Tuesday, August 6, 2013

One Down, better than Two Over

     For a couple of weeks now, I have been watching Bear Grylls "Get Out Alive".  Each week, Bear has had to step in and teach his contestants an important lesson along their path.  The lesson that sent this weeks' contestants home was simple.  When making shelter from tarps, it's better to have one on the ground than to have two above.  Simple!  And, yet, after two attempts to provide shelter, the couple in charge had not learned better to have one under than two over.  They went home.  So, they should.  This lesson is simple and when not followed can leave you cold, wet and awake all night long.  

     Whenever we go camping, we put down a tarp before we put up a tent.  It has ever been thus, but some don't.  The tarp down provides not only a layer of insulation but a layer of protection from whatever sticks or rocks we may have missed when clearing an area for the tent.  
     Yes, I know tents have a tarp like floor in them.  Sticks don't care what you read on the box!  They just cut your floor and leave you patching and mending when you could have protected your investment with a tarp on the ground.  It's easy to lay down the tarp and erect the tent.  If you have one of those tents that is not a square or rectangle, just fold the tarp under at the points where you need to plant stakes.  If you are expecting a downpour, you can put the tarp inside the tent.  It won't protect the floor but it can keep your bedding dry if you get heavy rains for long periods.

     Once, when I was setting up my personal tent, a man, let's call him a gentleman as he was genuinely trying to be helpful, told me I didn't need to put down a tarp with that brand new tent.   I just smiled and put down the tarp anyway.  That gentleman got up the next morning mumbling as he had to dry out his bedding then patch the floor of his tent that didn't 'need' a tarp under.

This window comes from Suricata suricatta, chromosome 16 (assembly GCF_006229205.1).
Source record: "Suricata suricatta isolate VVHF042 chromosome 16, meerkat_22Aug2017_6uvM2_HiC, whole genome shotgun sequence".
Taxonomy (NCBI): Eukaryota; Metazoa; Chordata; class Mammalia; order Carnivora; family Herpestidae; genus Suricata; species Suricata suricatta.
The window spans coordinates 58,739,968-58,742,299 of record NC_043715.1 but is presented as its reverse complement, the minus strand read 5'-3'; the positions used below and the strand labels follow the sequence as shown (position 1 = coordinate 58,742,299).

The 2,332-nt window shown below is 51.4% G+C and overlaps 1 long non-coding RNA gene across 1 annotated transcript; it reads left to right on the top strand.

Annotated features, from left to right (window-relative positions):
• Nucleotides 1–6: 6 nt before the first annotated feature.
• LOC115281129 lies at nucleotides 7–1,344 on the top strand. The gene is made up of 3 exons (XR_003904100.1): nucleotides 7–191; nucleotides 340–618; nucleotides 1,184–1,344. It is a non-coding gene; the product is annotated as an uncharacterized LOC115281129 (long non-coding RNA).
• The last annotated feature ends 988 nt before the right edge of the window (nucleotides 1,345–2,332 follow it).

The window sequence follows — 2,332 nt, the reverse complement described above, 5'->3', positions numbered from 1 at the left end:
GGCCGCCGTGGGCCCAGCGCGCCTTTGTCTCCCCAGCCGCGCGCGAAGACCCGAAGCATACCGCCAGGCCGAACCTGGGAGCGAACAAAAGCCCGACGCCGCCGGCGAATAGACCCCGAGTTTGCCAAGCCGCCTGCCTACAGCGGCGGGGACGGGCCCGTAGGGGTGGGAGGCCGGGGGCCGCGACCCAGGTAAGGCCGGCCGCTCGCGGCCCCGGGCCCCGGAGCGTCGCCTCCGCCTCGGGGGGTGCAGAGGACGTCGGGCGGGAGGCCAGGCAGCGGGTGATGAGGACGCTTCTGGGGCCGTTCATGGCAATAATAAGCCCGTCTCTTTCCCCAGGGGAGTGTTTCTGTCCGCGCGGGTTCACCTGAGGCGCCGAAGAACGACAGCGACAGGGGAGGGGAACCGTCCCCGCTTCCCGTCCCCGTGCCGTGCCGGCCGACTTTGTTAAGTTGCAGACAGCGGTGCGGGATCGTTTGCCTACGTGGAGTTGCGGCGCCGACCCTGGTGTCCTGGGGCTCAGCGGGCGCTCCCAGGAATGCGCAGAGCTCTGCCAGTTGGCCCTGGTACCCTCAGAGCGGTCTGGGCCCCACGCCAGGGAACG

It rained a little that night, but hours after it stopped, the water seeped under the tent, found the slit in the floor and soaked his bedding.  I made breakfast and took him a cup of coffee.  He never spoke.  By using that tarp which until it has been cut, ripped and recycled, my personal tent is in like new condition twelve years later.

     When you are making shelter on the go, it doesn't matter if you make a shelter from a tarp that ends up looking like a burrito, as long as you have something under you to insulate you from rising damp, cold and critters, you are better off than someone with plenty of room to stretch out.  

     If you need additional insulation or back support for a shelter, all the survival guides and scout manuals suggest using vegetation in area.  Leaves, moss and sod are great for this purpose, but, they are also full of sticks, bugs, fleas, ticks, ants, spiders, fungus, feces, or urine.  Where do you think those bears go in the woods?  Lay it down, go ahead and use it, then put a protective layer of plastic, tarp or layers of newsprint over it.  

     If you live near or travel through any urban area where people sleep out on the streets, you can take a lesson from the homeless.  They lay out a layer of cardboard, newspapers or a piece of plastic.  Even sidewalks in Florida are cold at night.  

notice the tarp under?
     If you have the chance to camp out this summer, try one night on the ground with covering over you.  Remember seeing those old cowboy movies where they just lay down and pulled their hat down?  Try that once.  You will fuss a little and mumble something about hollywood hype.  It sometimes brings home a lesson when you experience how quickly you lose body heat through the ground, no matter how well you are dressed or blanketed. 

     As kids running around in the summer heat not knowing about proper hydration, we would fall into a pile on the lawn and stare at the clouds.  If you are ever overheated, lie down in the grass and your body temperature will drop.  I still do it.  When I am outside gardening and I feel I've over done it or just feel I've done enough, I lie down in the grass.  My body temperature comes down.  I relax.  I look at the clouds.  I get up and go get some lemonade. 

No comments: